The Mets were eager to grab Yogi as a coach after the Yankees fired him following a losing World Series in 1964. He coached until the sudden death of Gil Hodges in spring training  of 1972, after which Yogi was named manager. The 1973 season gave birth to the most famous Yogiism of them all, and there are more than you can count. Yogi himself said of them, “I never said half the things I said.” This one he never denied. With the Mets in last, a reporter asked if the race was over, to which he responded, “it ain’t over till it’s over.” That phrase has lasted ever since, while in the immediate pennant race Tug McGraw’s phrase “Ya Gotta Believe,” was on every lip on the 7 subway line leading to Shea Stadium. The Mets won the eastern division, then beat the Reds to make their second World Series, which they lost in 7 games to Oakland. Berra lasted as Mets manager until August, 1975. From 1976 to 1983 he coached for the Yankees, managed them in 1984 and for the first 16 games of 1985. After a 6-10 start in those 16 games, not even 10% of the 162-game season, Yankee owner George Steinbrenner broke his promise not to fire Berra before the end of the season. Worse than that, he sent one of his executives Clyde King to do the firing. Yogi would have nothing to do with the Yankees until 1999, when Steinbrenner went to New Jersey to apologize. As fate would have it, when Berra did return to Yankee Stadium with Don Larson, Yankee pitcher David Cone threw a perfect game, the third in Yankee history after Larson and David Wells.

Listening to sports radio today, you hear story after story of Yogi Berra the Regular Guy, so different from today’s players. A Jersey store owner tells of Yogi coming in, talking to him, buying some of his product and leaving. Another man tells of almost catching a foul ball at Shea, and Yogi saying to him “You dropped it.” This was when Yogi was a Mets coach.  Today’s superstars  would send somebody out to get what they need, and not even acknowledge somebody’s attempt to catch a foul ball no matter how good the attempt was.  When Yogi played, players were working men. My brother-in-law was driving home from work one night in the 1980’s. He saw a gold Lincoln Continental with “Yogi” on the license plate, in front of him on the New Jersey Turnpike.  He saw Yogi’s wife Carmen driving the car,  and Yogi with another man in the back of the car.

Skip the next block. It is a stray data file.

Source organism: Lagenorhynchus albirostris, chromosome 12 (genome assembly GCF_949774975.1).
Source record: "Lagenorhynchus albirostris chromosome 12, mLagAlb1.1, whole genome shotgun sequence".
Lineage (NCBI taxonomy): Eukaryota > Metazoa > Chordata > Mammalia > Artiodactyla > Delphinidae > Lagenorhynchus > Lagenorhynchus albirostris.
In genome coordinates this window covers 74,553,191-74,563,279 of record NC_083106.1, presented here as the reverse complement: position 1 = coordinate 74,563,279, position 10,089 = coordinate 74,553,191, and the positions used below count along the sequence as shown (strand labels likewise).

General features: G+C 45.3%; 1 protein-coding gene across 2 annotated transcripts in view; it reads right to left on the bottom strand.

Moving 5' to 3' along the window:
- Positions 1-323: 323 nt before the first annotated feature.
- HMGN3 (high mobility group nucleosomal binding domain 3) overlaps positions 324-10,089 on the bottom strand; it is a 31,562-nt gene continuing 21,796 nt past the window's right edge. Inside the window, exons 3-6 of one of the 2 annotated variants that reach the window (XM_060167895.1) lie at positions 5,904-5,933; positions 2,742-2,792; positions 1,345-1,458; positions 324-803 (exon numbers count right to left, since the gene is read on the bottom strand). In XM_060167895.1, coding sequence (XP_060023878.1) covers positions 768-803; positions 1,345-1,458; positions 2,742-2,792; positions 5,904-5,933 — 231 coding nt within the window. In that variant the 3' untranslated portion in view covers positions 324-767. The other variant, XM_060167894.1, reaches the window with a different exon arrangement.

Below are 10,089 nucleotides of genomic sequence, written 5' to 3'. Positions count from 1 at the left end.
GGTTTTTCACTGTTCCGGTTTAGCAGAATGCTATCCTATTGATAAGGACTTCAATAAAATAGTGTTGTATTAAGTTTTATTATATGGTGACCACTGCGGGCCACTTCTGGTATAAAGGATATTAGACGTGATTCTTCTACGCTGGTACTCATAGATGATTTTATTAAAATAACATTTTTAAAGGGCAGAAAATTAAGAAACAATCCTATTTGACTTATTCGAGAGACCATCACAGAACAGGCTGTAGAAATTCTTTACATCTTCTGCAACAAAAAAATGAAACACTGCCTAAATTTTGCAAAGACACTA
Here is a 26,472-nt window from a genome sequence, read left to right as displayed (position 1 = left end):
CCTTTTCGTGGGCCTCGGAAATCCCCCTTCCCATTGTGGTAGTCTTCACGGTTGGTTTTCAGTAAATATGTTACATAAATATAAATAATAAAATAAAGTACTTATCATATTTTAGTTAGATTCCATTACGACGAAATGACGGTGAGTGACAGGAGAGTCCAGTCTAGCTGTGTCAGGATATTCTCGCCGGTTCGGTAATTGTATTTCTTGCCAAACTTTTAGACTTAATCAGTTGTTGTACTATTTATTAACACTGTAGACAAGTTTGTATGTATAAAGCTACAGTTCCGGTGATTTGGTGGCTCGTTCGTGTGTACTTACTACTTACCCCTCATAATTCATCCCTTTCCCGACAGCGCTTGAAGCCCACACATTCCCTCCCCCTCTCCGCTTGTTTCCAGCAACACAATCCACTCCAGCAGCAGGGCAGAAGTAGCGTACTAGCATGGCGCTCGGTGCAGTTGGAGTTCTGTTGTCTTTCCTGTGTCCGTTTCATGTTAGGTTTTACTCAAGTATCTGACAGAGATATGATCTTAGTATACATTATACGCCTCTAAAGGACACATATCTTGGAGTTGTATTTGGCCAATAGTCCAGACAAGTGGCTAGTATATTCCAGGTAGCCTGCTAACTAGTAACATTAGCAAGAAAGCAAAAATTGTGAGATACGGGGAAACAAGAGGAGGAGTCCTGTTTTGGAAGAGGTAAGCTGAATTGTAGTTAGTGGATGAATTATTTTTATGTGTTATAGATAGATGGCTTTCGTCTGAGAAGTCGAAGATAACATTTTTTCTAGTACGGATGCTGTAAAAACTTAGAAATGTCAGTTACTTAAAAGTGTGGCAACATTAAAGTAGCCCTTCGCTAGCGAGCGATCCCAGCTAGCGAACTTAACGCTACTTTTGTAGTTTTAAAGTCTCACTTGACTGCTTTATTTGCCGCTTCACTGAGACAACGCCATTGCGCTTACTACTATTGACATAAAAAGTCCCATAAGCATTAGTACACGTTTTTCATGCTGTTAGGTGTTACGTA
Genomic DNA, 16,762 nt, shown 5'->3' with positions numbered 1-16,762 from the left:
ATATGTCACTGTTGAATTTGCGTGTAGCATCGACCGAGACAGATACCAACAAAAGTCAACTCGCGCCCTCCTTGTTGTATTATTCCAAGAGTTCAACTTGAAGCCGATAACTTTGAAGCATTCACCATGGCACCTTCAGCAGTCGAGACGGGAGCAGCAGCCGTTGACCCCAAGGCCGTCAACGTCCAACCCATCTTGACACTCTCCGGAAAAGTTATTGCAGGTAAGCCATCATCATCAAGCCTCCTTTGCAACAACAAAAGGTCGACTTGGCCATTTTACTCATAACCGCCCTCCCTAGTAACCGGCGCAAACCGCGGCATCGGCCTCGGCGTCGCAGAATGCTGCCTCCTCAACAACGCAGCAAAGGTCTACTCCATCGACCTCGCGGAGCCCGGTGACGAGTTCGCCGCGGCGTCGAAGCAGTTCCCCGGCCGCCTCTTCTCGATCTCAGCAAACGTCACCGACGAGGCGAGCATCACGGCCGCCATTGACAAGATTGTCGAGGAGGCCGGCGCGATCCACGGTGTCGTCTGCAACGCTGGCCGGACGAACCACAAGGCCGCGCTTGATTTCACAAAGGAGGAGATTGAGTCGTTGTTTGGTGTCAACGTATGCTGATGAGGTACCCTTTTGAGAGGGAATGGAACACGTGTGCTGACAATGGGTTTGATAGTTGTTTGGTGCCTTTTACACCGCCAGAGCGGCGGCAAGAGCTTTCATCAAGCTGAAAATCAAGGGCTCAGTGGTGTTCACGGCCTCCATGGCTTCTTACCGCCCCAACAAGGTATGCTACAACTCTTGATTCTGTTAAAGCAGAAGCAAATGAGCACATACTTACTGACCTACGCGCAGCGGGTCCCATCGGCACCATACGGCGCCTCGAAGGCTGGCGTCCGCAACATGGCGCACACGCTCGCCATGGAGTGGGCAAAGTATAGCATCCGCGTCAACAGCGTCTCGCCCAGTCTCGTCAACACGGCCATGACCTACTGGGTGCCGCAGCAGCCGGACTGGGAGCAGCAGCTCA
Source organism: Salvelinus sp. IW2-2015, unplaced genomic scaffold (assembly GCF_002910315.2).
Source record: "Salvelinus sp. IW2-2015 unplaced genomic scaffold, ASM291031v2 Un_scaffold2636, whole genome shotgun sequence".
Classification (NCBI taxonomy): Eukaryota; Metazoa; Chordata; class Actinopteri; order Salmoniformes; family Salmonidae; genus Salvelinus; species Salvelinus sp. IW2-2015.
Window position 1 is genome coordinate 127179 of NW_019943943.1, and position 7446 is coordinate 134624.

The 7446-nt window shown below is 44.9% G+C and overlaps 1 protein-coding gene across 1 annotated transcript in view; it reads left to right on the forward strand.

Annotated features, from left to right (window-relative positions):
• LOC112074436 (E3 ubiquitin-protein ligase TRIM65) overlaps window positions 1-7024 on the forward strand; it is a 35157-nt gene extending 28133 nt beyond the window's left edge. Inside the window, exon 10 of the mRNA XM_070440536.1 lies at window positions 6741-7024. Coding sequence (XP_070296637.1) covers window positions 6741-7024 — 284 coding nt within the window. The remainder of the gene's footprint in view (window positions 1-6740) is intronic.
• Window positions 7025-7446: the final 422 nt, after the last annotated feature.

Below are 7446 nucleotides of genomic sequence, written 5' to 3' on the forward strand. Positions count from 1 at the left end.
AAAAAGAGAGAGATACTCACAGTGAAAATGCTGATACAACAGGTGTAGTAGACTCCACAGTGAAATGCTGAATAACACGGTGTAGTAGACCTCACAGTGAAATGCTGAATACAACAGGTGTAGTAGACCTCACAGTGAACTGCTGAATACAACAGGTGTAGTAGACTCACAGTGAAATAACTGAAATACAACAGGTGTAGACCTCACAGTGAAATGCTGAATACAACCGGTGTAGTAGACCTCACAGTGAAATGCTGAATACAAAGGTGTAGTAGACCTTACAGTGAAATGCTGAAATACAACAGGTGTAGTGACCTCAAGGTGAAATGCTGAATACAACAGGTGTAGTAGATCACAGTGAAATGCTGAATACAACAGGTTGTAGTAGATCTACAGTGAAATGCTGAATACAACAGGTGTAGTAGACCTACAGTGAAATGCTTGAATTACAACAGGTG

My brother-in-law said Yogi’s “little bald head” was unmistakable. His point was, there was  no chauffeur-driven limo for Larry  Berra.

His Yogiisms will be the most lasting part of his legacy. His book “When You Come to a Fork in the Road, Take It,” came from him giving directions to his New Jersey home to his boyhood chum Joe Garagiola. The most poignant Yogiism I know was said of his old teammate Phil Rizzuto. The Scooter was near death, and his old catcher said of him “The last time I saw Phil, he wasn’t there.” Now both Phil and Yogi are there, and Baseball Heaven is a funnier place. R I P